Besides, the NFL is supposed to be manly sport for manly men: The last thing it needs is cute J. Crew color names. J. Crew copywriters would make the Cleveland Browns (Release 2.0) into the Cleveland Warm Butterscotch. New England, which lately has been changing uniforms on an annual basis, could switch to Mayan Multicultural Mocha. Tampa could call its dominant color Pewter Out. San Francisco could be decked in Cap-Maxed Gold. Jax could call its color Squeamish Teal. The Raiders color could be Orthodox Sabbath Black. The Vikes? The Color Purple Purple. And that ordinary white on every team’s road jerseys? This is America: Make it Death to the King White.
Football Gods Intervene: Intervention No. 1. When Ryan Leaf threw a TD early against Denver, he made firing-a-six-shooter gestures toward Broncos players. At that moment, the gentlemen in question had three touchdown passes and eight interceptions on the year while his team was 0-10. The football gods are not amused by boasting and preening on the part of terrible players from cellar-dwelling teams. Leaf’s punishment was that his Bolts were allowed to take a 34-17 second-half lead, then forced to watch the lead evaporate during a Denver comeback victory. The football gods may grind the clock, but they grind exceeding small.
Intervention No. 2. Final Saturday: Yale 34, Harvard 24. Be they right, be they wrong, the football gods have spoken.
Great Moments in Management: Buffalo let Bruce Smith go because he was “too old”; Smith, who had three sacks and a safety last night, may end up as Defensive Player of the Year. The Persons’ victory over the Rams was a sterling example of how defense trumps offense. The Rams went in averaging 39 scored, and the Persons averaging 16 allowed. Defense prevailed, as 20 were allowed, a slight increase for the Persons but a big drop for St. Louis.
Stop Me Before I Blitz Again! Failed blitzes of the weekend: Detroit faces third and eight, odds favor the defense; the Giants send seven, 32-yard TD pass to the Lions’ Johnny Morton. San Diego backed up deep in its territory, the Broncos send six, 83-yard TD pass to Jeff Graham. The Saints blitzed six, including a DB, when the Raiders faced third and long; 25-yard completion on a shovel pass on which the blitzers merrily rushed past the RB with the ball.
Guaranteed Winners! In an improbable e-mail, reader Donna DeFrank of Mantua, N.J., writes, “Thanks to your article ’Punt, Pass, and Predict,’ I have won the football pool at work twice—the first week picking EVERY GAME correctly!” How come my own advice never works for me? TMQ hasn’t ever won the office football pool. Donna also sweetly reminds that in the August article in question, TMQ predicted a generic final score of 13-10. She asks, has it happened this season? Why, how kind of you to inquire: It was Chicago 13, Tampa Bay 10 this weekend and Detroit 13, Falcons 10 last weekend. But though TMQ chides others for failed final-score forecasts, no credit is deserved here. This piddling excuse for a prediction succeeded solely by blind chance.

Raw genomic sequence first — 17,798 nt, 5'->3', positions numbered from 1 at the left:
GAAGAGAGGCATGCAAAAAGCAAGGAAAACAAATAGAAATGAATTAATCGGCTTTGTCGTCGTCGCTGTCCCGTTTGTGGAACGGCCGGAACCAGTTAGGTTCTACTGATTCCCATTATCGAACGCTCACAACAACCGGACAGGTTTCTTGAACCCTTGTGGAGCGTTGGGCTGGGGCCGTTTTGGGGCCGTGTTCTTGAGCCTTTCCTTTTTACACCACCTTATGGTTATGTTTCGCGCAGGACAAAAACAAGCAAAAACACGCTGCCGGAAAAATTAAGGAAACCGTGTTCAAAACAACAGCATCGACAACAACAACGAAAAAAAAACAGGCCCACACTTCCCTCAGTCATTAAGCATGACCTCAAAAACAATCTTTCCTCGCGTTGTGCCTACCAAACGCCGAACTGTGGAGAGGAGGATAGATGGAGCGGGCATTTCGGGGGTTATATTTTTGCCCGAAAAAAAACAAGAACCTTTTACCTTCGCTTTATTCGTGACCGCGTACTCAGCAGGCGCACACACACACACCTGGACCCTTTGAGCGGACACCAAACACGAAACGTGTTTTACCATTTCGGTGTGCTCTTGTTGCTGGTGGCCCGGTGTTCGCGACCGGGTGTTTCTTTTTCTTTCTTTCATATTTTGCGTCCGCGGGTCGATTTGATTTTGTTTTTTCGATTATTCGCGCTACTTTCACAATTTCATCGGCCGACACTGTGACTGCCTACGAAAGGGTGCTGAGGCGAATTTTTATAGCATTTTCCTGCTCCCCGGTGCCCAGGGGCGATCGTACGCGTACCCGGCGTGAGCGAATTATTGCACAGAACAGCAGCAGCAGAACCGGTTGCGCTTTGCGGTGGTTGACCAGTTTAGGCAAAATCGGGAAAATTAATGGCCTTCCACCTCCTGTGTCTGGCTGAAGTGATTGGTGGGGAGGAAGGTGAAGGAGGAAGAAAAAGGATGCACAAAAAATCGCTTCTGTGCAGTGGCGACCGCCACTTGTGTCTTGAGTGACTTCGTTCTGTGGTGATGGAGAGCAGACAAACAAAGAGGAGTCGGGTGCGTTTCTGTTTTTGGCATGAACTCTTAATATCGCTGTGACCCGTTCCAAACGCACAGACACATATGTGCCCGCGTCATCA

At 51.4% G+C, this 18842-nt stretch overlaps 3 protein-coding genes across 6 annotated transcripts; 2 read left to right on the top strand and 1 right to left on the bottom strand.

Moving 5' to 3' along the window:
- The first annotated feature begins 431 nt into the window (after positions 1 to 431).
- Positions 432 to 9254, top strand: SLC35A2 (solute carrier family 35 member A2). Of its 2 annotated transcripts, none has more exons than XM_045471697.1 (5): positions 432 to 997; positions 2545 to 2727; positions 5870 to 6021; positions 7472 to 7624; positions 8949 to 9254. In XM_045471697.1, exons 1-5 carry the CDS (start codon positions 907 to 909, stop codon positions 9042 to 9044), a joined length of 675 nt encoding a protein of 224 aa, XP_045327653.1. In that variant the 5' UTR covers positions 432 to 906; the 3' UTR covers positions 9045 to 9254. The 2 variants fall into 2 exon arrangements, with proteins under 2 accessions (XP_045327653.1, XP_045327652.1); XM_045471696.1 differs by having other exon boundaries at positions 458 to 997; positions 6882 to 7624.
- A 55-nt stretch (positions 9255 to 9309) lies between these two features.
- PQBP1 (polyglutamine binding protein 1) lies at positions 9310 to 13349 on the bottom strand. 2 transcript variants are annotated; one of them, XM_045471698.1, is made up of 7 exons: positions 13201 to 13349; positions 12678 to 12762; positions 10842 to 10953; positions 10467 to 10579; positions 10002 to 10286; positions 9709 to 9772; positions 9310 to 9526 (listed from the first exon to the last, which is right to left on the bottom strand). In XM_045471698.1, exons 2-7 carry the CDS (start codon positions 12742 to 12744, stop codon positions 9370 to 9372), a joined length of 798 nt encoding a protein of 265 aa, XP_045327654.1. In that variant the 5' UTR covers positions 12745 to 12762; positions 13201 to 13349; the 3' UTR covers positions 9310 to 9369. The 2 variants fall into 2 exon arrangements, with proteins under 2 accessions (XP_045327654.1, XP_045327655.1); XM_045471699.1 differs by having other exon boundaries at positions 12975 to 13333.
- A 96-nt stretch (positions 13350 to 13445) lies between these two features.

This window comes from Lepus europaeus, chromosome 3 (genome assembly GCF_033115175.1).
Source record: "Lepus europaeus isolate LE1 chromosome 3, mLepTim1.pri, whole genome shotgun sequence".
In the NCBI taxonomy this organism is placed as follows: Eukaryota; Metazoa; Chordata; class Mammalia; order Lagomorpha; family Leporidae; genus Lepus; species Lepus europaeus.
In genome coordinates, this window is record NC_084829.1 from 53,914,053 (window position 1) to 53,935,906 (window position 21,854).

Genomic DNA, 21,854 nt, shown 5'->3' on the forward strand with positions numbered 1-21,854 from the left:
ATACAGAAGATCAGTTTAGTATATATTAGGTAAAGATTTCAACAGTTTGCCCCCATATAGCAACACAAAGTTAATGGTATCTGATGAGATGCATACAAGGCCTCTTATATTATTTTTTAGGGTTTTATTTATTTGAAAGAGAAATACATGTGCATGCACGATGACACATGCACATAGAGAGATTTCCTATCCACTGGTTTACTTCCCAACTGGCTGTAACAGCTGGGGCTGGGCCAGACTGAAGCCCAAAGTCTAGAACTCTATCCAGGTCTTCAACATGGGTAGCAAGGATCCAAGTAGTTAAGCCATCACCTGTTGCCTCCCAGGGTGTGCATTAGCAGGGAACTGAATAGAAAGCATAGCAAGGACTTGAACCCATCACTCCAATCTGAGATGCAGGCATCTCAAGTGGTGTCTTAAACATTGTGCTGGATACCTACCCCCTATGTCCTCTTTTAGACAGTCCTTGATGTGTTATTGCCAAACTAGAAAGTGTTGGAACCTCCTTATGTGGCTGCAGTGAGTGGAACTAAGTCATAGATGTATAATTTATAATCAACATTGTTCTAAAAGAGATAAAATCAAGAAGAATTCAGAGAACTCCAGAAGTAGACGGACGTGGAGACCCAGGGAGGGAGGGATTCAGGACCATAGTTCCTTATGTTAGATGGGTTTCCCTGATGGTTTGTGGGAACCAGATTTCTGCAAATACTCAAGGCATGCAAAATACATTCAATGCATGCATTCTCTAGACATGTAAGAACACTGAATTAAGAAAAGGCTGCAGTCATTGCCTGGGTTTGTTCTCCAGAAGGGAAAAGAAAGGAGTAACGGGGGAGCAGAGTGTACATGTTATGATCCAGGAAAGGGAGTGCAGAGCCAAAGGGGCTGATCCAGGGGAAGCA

Here lies one of the essential differences between Tuesday Morning Quarterback and other football columnists. While they feign insider information and confidently make predictions in hopes that no one will ever go back and check, TMQ absolutely guarantees he has no idea what he’s talking about. One of the goals of this column is to show that amateur football writers can be just as wrong as professionals. And the goal is being achieved! The professional football columnists do nothing all day long except live in the NFL alternative reality. TMQ, on the other hand, is wrong strictly in his spare time. TMQ has a real job—actually several real jobs; I’m on the mortgage-payment incentive plan—and dictates this column to Cindy Crawford while shaving. (Himself, not her.)
And We’re Sorry That on the Pro Bowl Ballot, If You Punch Next to “Levon Kirkland,” the Vote Goes to Sam Cowart: For the third time this season, the league formally apologized for blowing a call in a Pittsburgh game. Most recently, in the Steelers’ loss to the Eagles, Philadelphia recovered a late onside kick that allowed it to boot the field goal that caused the overtime it won; turns out the Eagles committed an uncalled penalty during the onside. Against Cleveland, refs mishandled the final seconds of the clock, depriving Pittsburgh of its chance to launch a tying field goal. And after the Steelers’ three-point loss to Tennessee, the league admitted Pittsburgh should have prevailed on a challenge to an official’s ruling. Because the call was not overturned, Pittsburgh lost a timeout that would have been valuable during a last-second drive for a field goal to tie. Harmonic weirdness: Two of the three blown calls involved the same player, Hines Ward.